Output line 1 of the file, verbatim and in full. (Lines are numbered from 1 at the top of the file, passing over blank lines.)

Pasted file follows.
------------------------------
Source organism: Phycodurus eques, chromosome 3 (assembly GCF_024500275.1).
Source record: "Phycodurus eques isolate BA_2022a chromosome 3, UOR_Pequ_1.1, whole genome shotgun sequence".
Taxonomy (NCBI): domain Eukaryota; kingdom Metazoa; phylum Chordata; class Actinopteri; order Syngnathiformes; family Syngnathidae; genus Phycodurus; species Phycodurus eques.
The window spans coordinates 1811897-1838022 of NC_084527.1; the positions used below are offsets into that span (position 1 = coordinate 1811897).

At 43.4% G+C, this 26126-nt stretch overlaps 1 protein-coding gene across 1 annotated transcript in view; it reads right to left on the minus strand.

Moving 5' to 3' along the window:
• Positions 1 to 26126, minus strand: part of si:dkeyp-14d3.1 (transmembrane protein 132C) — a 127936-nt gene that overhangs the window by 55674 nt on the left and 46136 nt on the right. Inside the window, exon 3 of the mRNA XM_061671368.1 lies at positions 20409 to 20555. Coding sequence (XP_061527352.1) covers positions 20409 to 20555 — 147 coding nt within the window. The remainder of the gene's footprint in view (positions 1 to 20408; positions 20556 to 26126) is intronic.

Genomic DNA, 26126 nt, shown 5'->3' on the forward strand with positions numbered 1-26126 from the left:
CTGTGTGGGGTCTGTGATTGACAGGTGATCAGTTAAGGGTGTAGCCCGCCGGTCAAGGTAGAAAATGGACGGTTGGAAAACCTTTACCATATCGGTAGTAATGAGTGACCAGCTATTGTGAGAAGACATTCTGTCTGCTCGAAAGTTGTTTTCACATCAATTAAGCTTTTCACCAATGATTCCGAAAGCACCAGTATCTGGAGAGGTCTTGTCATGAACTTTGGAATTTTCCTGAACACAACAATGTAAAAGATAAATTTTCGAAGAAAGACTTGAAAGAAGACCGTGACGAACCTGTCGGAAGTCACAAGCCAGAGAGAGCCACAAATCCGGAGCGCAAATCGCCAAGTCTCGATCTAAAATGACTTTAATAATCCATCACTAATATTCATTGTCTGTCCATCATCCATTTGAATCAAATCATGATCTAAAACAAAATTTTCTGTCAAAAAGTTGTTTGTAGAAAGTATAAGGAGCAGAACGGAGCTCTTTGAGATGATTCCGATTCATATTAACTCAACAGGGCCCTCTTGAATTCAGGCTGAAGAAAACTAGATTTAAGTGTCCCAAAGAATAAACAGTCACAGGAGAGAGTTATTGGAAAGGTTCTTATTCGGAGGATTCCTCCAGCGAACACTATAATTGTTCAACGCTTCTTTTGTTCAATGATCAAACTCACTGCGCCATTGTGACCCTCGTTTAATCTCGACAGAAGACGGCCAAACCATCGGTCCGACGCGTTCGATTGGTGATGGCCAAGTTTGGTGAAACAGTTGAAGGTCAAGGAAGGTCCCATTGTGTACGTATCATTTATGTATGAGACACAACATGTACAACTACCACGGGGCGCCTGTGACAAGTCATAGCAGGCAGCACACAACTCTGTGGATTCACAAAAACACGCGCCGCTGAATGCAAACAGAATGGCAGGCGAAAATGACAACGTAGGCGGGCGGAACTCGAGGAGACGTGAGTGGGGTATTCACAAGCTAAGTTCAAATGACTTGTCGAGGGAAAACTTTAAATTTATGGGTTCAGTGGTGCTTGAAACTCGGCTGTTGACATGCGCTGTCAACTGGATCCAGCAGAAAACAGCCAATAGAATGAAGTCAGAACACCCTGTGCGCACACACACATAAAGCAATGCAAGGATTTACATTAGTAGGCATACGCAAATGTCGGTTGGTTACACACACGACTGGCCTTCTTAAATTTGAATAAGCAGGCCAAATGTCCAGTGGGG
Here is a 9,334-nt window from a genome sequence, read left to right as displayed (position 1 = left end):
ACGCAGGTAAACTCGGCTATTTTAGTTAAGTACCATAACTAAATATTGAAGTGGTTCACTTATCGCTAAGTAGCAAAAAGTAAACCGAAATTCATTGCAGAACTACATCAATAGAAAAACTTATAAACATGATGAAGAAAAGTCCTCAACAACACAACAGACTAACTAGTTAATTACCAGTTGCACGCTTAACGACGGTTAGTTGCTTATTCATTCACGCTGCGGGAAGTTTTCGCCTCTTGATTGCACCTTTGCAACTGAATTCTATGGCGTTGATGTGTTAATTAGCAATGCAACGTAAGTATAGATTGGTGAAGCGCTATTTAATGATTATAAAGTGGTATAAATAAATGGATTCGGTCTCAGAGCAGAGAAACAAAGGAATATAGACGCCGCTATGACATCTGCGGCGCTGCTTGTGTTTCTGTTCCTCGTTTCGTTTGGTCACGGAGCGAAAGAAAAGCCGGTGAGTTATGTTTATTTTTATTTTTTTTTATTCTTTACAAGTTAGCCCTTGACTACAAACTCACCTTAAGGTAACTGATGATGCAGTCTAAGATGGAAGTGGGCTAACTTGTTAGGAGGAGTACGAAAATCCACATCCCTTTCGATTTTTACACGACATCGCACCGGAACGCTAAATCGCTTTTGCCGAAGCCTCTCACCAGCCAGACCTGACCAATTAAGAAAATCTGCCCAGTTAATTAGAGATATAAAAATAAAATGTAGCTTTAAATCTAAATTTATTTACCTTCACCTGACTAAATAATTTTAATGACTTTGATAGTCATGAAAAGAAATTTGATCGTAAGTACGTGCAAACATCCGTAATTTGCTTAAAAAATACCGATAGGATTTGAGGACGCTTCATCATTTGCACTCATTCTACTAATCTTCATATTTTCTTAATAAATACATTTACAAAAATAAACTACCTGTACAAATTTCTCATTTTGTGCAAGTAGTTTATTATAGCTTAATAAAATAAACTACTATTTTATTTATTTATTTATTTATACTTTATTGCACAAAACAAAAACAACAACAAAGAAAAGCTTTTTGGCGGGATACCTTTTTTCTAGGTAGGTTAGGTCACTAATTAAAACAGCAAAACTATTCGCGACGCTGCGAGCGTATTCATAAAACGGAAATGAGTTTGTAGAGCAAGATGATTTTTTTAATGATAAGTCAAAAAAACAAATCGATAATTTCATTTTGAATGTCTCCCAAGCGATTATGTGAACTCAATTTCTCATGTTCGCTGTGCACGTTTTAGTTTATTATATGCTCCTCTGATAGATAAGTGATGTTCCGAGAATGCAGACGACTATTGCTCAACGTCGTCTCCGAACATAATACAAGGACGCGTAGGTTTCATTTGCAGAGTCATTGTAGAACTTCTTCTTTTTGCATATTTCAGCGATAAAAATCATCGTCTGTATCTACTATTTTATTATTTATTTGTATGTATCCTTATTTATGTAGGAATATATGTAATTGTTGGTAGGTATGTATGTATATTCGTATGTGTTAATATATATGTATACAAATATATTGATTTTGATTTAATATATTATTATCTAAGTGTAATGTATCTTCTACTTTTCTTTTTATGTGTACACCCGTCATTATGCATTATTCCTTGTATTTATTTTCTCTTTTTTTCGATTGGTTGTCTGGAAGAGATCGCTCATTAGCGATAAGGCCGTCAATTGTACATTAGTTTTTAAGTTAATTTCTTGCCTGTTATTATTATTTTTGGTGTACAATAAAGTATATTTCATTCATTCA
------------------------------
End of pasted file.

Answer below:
Source organism: Phycodurus eques, chromosome 3 (assembly GCF_024500275.1).